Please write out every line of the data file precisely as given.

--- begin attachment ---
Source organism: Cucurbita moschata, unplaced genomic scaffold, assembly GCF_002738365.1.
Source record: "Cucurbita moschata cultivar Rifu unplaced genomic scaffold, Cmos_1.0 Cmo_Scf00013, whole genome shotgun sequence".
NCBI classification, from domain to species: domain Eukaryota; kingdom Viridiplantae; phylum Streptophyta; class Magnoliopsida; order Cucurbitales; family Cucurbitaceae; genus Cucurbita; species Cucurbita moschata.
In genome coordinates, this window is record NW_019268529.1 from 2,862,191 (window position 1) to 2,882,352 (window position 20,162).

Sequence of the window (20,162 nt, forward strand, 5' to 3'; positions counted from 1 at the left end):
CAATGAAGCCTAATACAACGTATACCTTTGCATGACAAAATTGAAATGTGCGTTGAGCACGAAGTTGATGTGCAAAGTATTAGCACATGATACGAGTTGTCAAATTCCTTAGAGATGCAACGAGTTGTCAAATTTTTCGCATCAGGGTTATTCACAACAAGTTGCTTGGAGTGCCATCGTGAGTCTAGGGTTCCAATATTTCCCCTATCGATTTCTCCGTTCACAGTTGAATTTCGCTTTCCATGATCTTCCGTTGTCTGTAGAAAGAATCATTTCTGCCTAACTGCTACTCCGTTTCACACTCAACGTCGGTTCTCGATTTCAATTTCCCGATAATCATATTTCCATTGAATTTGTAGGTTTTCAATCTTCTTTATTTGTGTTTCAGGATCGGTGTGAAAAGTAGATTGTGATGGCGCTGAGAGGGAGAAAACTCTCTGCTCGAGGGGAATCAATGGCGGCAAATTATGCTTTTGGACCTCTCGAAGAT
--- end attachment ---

Source organism: Cucurbita moschata, unplaced genomic scaffold, assembly GCF_002738365.1.
Source record: "Cucurbita moschata cultivar Rifu unplaced genomic scaffold, Cmos_1.0 Cmo_Scf00013, whole genome shotgun sequence".
NCBI classification, from domain to species: domain Eukaryota; kingdom Viridiplantae; phylum Streptophyta; class Magnoliopsida; order Cucurbitales; family Cucurbitaceae; genus Cucurbita; species Cucurbita moschata.
In genome coordinates, this window is record NW_019268529.1 from 2,862,191 (window position 1) to 2,882,352 (window position 20,162).

Sequence of the window (20,162 nt, forward strand, 5' to 3'; positions counted from 1 at the left end):
CAATGAAGCCTAATACAACGTATACCTTTGCATGACAAAATTGAAATGTGCGTTGAGCACGAAGTTGATGTGCAAAGTATTAGCACATGATACGAGTTGTCAAATTCCTTAGAGATGCAACGAGTTGTCAAATTTTTCGCATCAGGGTTATTCACAACAAGTTGCTTGGAGTGCCATCGTGAGTCTAGGGTTCCAATATTTCCCCTATCGATTTCTCCGTTCACAGTTGAATTTCGCTTTCCATGATCTTCCGTTGTCTGTAGAAAGAATCATTTCTGCCTAACTGCTACTCCGTTTCACACTCAACGTCGGTTCTCGATTTCAATTTCCCGATAATCATATTTCCATTGAATTTGTAGGTTTTCAATCTTCTTTATTTGTGTTTCAGGATCGGTGTGAAAAGTAGATTGTGATGGCGCTGAGAGGGAGAAAACTCTCTGCTCGAGGGGAATCAATGGCGGCAAATTATGCTTTTGGACCTCTCGAAGAT